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TRNN senior editor Paul Jay discusses how the Real News covers the Trump administration as well as the struggle between those who want to ‘reign in the excesses of capitalism’ and those who want to destroy the ‘administrative state’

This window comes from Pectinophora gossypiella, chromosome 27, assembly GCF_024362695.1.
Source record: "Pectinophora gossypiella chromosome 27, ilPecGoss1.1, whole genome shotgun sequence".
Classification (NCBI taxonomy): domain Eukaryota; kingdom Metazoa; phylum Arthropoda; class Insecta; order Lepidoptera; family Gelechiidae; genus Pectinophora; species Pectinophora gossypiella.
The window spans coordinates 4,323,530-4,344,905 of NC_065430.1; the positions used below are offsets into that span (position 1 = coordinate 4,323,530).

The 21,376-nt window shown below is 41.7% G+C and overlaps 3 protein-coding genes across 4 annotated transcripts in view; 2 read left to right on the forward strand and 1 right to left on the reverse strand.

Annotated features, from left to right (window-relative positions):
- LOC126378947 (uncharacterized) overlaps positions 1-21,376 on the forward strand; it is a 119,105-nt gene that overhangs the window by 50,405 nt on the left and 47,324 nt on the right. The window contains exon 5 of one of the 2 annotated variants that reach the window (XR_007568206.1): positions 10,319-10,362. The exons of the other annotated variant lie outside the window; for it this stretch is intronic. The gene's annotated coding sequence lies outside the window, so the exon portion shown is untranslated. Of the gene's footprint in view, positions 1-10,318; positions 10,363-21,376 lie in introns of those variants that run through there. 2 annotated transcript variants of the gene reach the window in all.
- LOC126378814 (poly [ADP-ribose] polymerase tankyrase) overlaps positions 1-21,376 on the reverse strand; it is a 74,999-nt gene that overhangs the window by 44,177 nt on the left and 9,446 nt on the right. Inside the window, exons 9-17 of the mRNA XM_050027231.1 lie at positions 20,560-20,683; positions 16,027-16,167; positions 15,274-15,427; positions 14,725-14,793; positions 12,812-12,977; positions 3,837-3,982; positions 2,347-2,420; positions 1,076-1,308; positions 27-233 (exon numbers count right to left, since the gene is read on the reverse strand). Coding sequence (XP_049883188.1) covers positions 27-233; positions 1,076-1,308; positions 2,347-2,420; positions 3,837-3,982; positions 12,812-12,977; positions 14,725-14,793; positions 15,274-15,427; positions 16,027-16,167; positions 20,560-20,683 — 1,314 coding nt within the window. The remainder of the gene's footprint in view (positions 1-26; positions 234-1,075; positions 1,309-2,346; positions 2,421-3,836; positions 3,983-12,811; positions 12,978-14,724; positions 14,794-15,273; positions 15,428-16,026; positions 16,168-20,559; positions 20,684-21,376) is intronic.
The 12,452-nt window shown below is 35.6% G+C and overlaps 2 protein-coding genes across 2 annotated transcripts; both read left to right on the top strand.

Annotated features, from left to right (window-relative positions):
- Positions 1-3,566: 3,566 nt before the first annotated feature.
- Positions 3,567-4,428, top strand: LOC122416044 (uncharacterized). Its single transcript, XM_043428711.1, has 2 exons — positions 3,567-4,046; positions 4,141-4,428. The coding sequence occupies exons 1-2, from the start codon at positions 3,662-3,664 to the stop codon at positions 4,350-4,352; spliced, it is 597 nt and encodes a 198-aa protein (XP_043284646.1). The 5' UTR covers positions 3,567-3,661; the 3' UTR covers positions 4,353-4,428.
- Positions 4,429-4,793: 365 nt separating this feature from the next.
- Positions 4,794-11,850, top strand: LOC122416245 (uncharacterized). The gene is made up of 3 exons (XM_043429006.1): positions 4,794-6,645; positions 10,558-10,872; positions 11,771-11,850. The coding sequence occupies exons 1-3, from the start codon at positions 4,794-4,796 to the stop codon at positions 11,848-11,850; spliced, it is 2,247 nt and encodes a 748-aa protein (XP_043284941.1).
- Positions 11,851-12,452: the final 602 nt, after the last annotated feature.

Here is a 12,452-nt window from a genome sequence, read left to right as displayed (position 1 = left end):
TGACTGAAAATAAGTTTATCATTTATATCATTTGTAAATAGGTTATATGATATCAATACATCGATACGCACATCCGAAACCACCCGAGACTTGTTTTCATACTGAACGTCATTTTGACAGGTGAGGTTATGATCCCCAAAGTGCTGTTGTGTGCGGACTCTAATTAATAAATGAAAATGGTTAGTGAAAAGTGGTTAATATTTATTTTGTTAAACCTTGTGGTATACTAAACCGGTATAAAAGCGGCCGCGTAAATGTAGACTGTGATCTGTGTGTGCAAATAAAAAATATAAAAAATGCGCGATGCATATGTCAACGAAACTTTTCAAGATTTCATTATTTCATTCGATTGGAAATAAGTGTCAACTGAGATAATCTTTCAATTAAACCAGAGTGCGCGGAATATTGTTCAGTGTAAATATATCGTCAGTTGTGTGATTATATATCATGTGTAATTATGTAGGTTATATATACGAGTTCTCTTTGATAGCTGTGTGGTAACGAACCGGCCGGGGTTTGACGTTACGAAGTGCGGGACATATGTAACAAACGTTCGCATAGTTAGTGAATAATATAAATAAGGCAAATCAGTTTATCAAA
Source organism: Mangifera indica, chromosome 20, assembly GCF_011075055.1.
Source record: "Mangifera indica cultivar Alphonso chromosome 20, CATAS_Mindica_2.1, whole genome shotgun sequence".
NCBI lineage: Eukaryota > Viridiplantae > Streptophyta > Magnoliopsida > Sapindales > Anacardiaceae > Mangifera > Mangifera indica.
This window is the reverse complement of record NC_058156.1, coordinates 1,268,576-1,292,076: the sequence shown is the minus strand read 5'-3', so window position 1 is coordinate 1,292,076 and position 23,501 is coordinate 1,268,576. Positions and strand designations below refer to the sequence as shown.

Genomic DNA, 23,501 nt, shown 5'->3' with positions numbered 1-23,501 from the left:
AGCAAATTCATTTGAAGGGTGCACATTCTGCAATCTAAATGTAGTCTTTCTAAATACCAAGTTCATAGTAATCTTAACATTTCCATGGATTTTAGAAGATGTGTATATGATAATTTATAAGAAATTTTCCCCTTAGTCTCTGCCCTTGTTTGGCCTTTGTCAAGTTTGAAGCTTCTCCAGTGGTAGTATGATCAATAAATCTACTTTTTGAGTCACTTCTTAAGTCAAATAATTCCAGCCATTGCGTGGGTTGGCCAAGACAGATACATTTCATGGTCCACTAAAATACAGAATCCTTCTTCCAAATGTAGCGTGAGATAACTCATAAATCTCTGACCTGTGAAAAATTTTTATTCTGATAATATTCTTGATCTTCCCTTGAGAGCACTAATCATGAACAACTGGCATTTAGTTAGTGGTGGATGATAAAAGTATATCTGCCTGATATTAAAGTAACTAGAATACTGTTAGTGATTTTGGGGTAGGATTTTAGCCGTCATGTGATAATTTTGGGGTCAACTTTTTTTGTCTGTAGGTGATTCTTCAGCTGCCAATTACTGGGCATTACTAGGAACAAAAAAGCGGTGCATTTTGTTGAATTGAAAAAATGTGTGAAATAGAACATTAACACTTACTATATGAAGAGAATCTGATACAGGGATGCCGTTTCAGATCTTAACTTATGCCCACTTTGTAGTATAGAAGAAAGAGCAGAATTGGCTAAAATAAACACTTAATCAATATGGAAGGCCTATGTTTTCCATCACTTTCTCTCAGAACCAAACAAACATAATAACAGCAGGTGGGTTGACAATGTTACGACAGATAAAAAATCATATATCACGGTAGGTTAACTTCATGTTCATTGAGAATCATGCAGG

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ANTON WORONCZUK: Welcome to The Real News Network. I’m Anton Woronczuk in Baltimore, and we’re continuing our series of conversations with Paul Jay about mainstream media coverage and just how The Real News intends to do it. Paul, thanks for joining us. PAUL JAY: Thank you. ANTON WORONCZUK: So, Paul, let’s take up the conversation about covering Trump. The other day I was talking to a good friend of mine on the phone and he says he’s just utterly exhausted keeping up with things, everything that Trump is doing every day. So, how do we do it? How do we do it best? How do we do it better? PAUL JAY: Well, it’s a complicated problem for us. If we had far more resources we could cover it all and there is a restructuring of government going on, at least an attempt to restructure government. And there is a lot to cover, if you’re going to deal with all the various fronts of life that Trump’s administration is going to try to reform, if you can use the word. Steve Bannon called a new political order is coming in. And that’s certainly what they’re trying to do. First, let me say a few things about what we’re trying to do so we can add to the conversation. We’re not jumping on a pure anti-Trump bandwagon. We didn’t before the election and we’re not doing it now. What I mean by that is, we’ve always said, that Trump is not an aberration. Trump is the product of a process. He’s the product of an economic, political system — I mean, at the very least since the 1970s, 1980s — has been in a period of severe decline and decay. It’s the growth of finance capital, where speculative capital is now more powerful than other sectors of the economy. I think it’s 40% of all profits are made by finance. A great proportion, I don’t have the numbers, but a majority of finance now is involved in pure speculation. The derivatives market is apparently six times the size of GDP when you take leveraging into account. So, I mean, what does that mean, in short? It means an enormous amount of wealth that’s being created is in a tiny number of hands. Both in terms of the billionaire class individually and as we just did an interview recently with Heiner Flassbek, a German economist, that the corporations are sitting on mountains of cash. And they’re not investing it in the real economy. So, you know, capitalism can grow. Even if it’s always exploitative, even though it’s always unequal, capitalism can grow. Economies can sometimes be vigorous and you can have a fair amount of employment and so on. But we’re in a stage now where because so much wealth has been accumulated at the top, and because wages are relatively stagnant, there’s not enough demand in the economy to justify that much more investment. That gets reflected in politics. That the money and the people that own that money are very short-sighted. They’re looking at, you know, how you have the fastest, greatest returns possible so they can live a life of extravagance, which is unimaginable for most people. You know, the kind of yachts and airplanes and houses and the bubble they’re living in. We talked in another segment, I mean, it’s hard for them to even believe climate change is an issue. How do you even think about such things when your slightest desire is always fulfilled? You have a staff that runs your household. You never clean a dish, you know? You’re living a life of an emperor so the politics reflects that. So, Trump is the product of that decay. ANTON WORONCZUK: Right. I mean, because we’ve reported on it. We’ve talked about how not only does that wealth create an enormous shield from all these things but, with this election, we’ve seen how it allows them to make an enormously powerful intervention into elections and to politics. PAUL JAY: Yeah. Well, talking about Robert Mercer in the documentary. So, that’s the next thing we’re trying to make sense of, in terms of the Trump administration. There are serious divisions within the oligarchy. You know, Bernie Sanders said we have to fight the oligarchy. ANTON WORONCZUK: … yeah. PAUL JAY: There’s a section of the oligarchy — and I think this goes right back to the early stages of capitalism, you could say — there’s a section of the capitalist state, and a section of the oligarchy, who understand there need to be, if you want, stewards of the economy. That the state should play a role in making sure that the capitalism works in the interest of the whole class. And you look at systemic problems, like, why is there anti-trust legislation? You know, why is there legislation about the growth of massive monopolies? You would think, you know, if you really believe in free markets, and we know free markets lead to monopolies — that’s like 101 — why would you stop those monopolies from developing? Well, because they create systemic risk. You don’t have any competition. They can fix prices. They can also lead to paralysis and decay because if there’s not competition, they don’t have to innovate and so on. So, in order to have a healthy capitalism, there are some systemic things you need to do. And the ’07/’08 crash on Wall Street, there was a section of capital and a section of the state, of the government, that realized you’ve got to do something about this hyper-speculation that’s going on on Wall Street. It’s clear now that Goldman Sachs and all the other guys on Wall Street, they did what they did because they knew the government would come in and bail them out. They never would have risked their entire companies if they didn’t know they were too big to fail, and too big to prosecute. And even George Soros, for example, there’s people – Buffet – there’s people in the oligarchy who understand that you can’t push this too far without threatening the very system that made us oligarchs rich. Then there’s another part of that equation. Let me just say, there’s a section of the oligarchy who say, “Well no, you know, we can have more of a free-for-all because we’re America. We make our own reality.” I do this show called “Reality Asserts Itself”. Well, that came from a quote someone asked Bush officials: How can you invade Iraq? It’s going to be a complete disaster. You’re not being realistic. And their answer was: “Oh, no, no. We’re America. We make our own reality.” Well, these guys believe that about finance too. They believe it about everything. That America is just so exceptional, just so powerful that nothing can really be a systemic risk. And you guys are just… you guys who think that we need finance regulation, you’re just being pansies. You know, go for the jugular. You’re just… you’re liberals. So, then there’s this, like, an old — there’s a very good example of what I’m talking about. It used to be that in the mines of England, in the mid to late 19th century, children would work in the iron ore mines in Wales, and women would work in the mines. And the intensity of the exploitation was so serious that the children were dying at such a rate. And women, who were hauling the ore up to the surface from the mine, their pelvises were getting shifted, so they couldn’t give birth. And the reason they were using women, and not mules, is because in those days there’s no exhaust fans, so you can’t have any urinating in the mines. Because the smell from the methane from the urination would poison the air. Not allowed to pee, and they were literally wiping out the women so the birth rate was declining so quickly, they were literally, physically, demolishing the working class and the mining populations of Wales. Well, capitalists emerged and, in the government level, who see in terms of systemic risk — because this wasn’t just happening to miners, it was happening to the working class throughout England — that you can’t have absolutely unfettered exploitation of workers, or you won’t have any workers. ANTON WORONCZUK: And this is from that classic study by Engels who was looking at the working class. PAUL JAY: Yeah, the conditions of the working class in England. Yeah and others at the same time. So, you had a… but at the same time, you had capitalists who were profiting from these conditions fighting against the eight-hour working day, fighting against laws that prohibited child labor, fighting against laws that prohibited women working in mines and such. And so, you had this division in the elites over how intensely can you exploit people before you have systemic risk? ANTON WORONCZUK: And this is similar, to a degree, to what really the New Deal was about. This isn’t because the elites suddenly realized a sense of humanity at all. “Oh, yes, we must provide a social safety net for everyone.” And that’s when this sheer expression of humanity… PAUL JAY: Yes and no. I mean, I think in the end, how the New Deal was successful was because of that, the reason it would pass. It could be and I think there’s a whole section of the elites, they want to live with themselves. They want to be able to look in the mirror and say, “Look, I’m not a horrible person.” They want capitalism without the worst amounts of exploitation, because they just feel better about it. You know, it’s part of what makes them happier. It’s not just, you know, a narrow calculation. It’s a part of it, but not only. But, in the final analysis, it is about the economic interest drives it. Another example of this is tobacco. Like, tobacco is systemically bad for the society. The healthcare costs, the individual costs, the death rates, and so on and so on. And it always, you know — when I read this it just killed me — the executives of tobacco companies, who were sitting on the research, knowing tobacco caused cancer and killed people, were giving cigarettes to their own children. ANTON WORONCZUK: I guess you could say that Exxon Mobil execs were doing the same thing by poisoning the air for their children. Carbon dioxide. PAUL JAY: Yeah. So, we’re trying to cover Trump so we get at the sort of underpinning, so people understand that we’re not just trying to vilify this guy, Trump. These days I very much have in my mind when I’m doing interviews and we’re talking about stories, ordinary people who voted for Trump. It’s easy to be part of a chorus that just attacks Trump. Like, for example, on the impeachment campaign. Impeach Trump. Yeah, I’m sure on the face of it there’s plenty of legitimate reasons to impeach Trump. And one of the arguments against impeaching Trump is that you’re going to get Pence and perhaps a more efficient, less chaotic White House with the same kind of objectives. And in that sense, even more dangerous. But that isn’t to me the most important point. The more important point is what do you say to all the people who believed he was a real alternative, that had given up on Obama, and this kind of neo-liberal hyper-capitalist politics that calls itself liberal — what do you say to them? You know, the guys like 40 days in and you already want to impeach the guy. If you want to win people over to a vision of the world which is neither Trumpism, or corporate Democratism, how are you going to win ordinary people over by already trashing this guy at such a level? I’m not in any way saying don’t vigorously, viciously critique the policy and critique the underlying ideology. But just to call to impeach the guy, right away? So, what we’re trying to do is, at a systemic, analytical level, really understand what this division in the oligarchy is. And I think the broad strokes of it is, it is a fight over unfettered capitalism versus what Clinton said in one of the early debates, reigning in the excesses of capitalism. That’s one division. And I think there are underlying economic issues there too which is the ’07/’08 put a shock through the system and everyone’s afraid of an unravelling happening here. And the next time the crash hits, and what is it going to mean in terms of social unrest? You’ve got to get the authoritarian state ready for this. You can’t coddle the opposition. You’ve got to be ready to crush it. And you need the ideological framework for doing that. The other underlying thing, and we’re exploring this, but the neoliberal hyper-capitalist model, it’s a failure. This runaway speculative capital, stagnant wages, you know, rising unemployment. Even though our unemployment has come down a lot of that coming down of the unemployment rate is because so much of the employment has been part time. ANTON WORONCZUK: People aren’t even looking for work anymore. PAUL JAY: Yes, lack of, or low participation rate, and part-time jobs, and self-employment, which often the self-employment winds up being no real employment at all. Not to say there hasn’t been some recovery. There’s been some. But on the whole, this neoliberal model that was supposed to bring more equality and more wealth to all and so on and so on — it has not done that at all. So, what’s the real alternative? Well, the real alternative, I think, and I think the evidence shows this, is if your starting point is the well-being of ordinary people, and not how much profits the elites can make, is you have to start building up the public sector. And Bernie said, you know, he called himself a socialist. One can debate how far the socialism, his socialism, went. But if you don’t start looking for public sector solutions, like even on an infrastructure plan and such… But given that this kind of welfare state, which not much of it is left anyway, model, really, has failed, you know, the Trump forces they’re not going to go to the other alternative which is the Sanders-esque social democratic alternative. So, you go back to the most brutal form there is. Just free-for-all capitalism and repression. ANTON WORONCZUK: I think the other thing that we do here at The Real News, that’s really important, is in terms of covering things with more context and more historical understanding behind these forces. Because I think that, you know, to go back to the question of my friend earlier, where he said that, you know, chasing the news is exhausting. I think what happens now, at least with the way that mainstream media covers the news, is that it takes everything in the present tense. So, when you feel like everything is happening now, when you’re inundated with actions that are taken now it can be hard to think of a strategy or it can be hard to think of the simple question of what I’d do. But I imagine that when you’re able to situate things in sort of longer term trends, such as the outcome of neoliberal capitalism, which, you know, political forces are rising to power, one is able to take a longer-term vision than to decide what to do in terms of who to ally with, what policies to support. PAUL JAY: Well, I think one has got to be both. You can’t just talk at the broad systemic level. You’ve got to talk about what’s happening. But I think what corporate media is doing is they never, in a serious way, answer the question why it’s happening, in the context of talking about news. The why, for them, is always a horse race — well Trump is doing this because it positions him well against the Democratic Party argument and vice versa. It’s always at the paper thin level of personalities, and– ANTON WORONCZUK: –personal behavior, yeah. PAUL JAY: And partisan political struggle, which is a real struggle. It just doesn’t really answer the question “Why?” There was an article in The New York Times over the weekend talking about Bannon and Bannon’s ideology. And that Bannon believes in this de-constructing the administrative state, which means getting rid of regulations. But they don’t say why these regulations came into being. It’s assumed they’re oh-so-reasonable, and Bannon, the unreasonable guy, wants to get rid of them. ANTON WORONCZUK: Or that they’re all there for the benefit of the common person and the ordinary worker. PAUL JAY: Yeah. And we know that a lot of the critique of these regulations by Bannon and others is legitimate and a lot of the regulations are there to help monopolies who can afford them. A lot of the regulations do, in fact, help create more bureaucracy. And it’s not like the state and the government doesn’t have its own interests. They’re not there just as, you know, impartial neutral managers of society, even for the good of capitalists, they’re not that either. They have their own interests. They want big budgets for themselves. They want bigger staffs, and they don’t want to work hard, and whatever. I’m talking more senior level. I think at the lower level of Civil service people work very hard. A lot of the critique is legitimate. But it also has a lot to do with the fact that these regulations are trying to do what Clinton said: reign in the excesses of capitalism. Regulate the excesses. And they can. On the whole, this regulatory regime is failing, and falling apart. And then, when you look at it, it doesn’t mean there aren’t some regulations that are important, you know, we rely on the FDA — that we’re going to take some drugs, in theory it’s been tested. EPA, although it’s actually interesting how everyone assumes they have more regulatory power than they really do, especially the EPA. But, many of these things are out of control of the regulatory agencies, especially when you talk about finance, because the lobbying that goes on, when the regulations are written. The power of big money to control this administrative state is such that there’s a tremendous amount of corruption, and a tremendous amount of weakness. But the solution isn’t get rid of all regulation and go for free for all. Because what does that really mean? That just means that these same, really all the oligarchy, but certainly the section backing this kind of conservative position, are just going to be rolling in even more money. It’s not going to solve problems for ordinary people. So, when we cover Trump we have to do two things. We need to understand how this oligarchy works. What the splits are. Why they’re doing what they’re doing. But something we have to do way more than they are, because too much of our discussion is at the level of policy wonk. People that like having policy conversations and understanding this systemically. What we’re going to do is we’re going to go into areas where ordinary working people voted for Trump, and start talking to them, and reporting on their problems, on their concerns, and then contextualize, you know, what do real solutions look like? And are any of the solutions coming from Trump-style politics? Are they real solutions? Like, is a tariff wall a real solution for jobs? So, we’re going to work our way through the various policy things. Too much of the coverage of Trump right now is ratings-driven. In the internet world it’s click bait. Have a great, really good anti-trump headline and it’ll get tons of views. In the broadcast world, let’s have a really hot debate or CNN can slam Trump on something, or MSNBC, and they’ll get more ratings because people are genuinely upset. ANTON WORONCZUK: Yeah, but the analysis is garbage. PAUL JAY: Yeah, it doesn’t lead to people having some clarity of what the real alternative looks like. ANTON WORONCZUK: Okay. Alright, Paul, thanks. PAUL JAY: Thank you. ANTON WORONCZUK: And again, if you have any questions for Paul about what we cover, or how we are covering it, you can send them to our Facebook account, to our Twitter account or to the email at: So, thank you for joining us.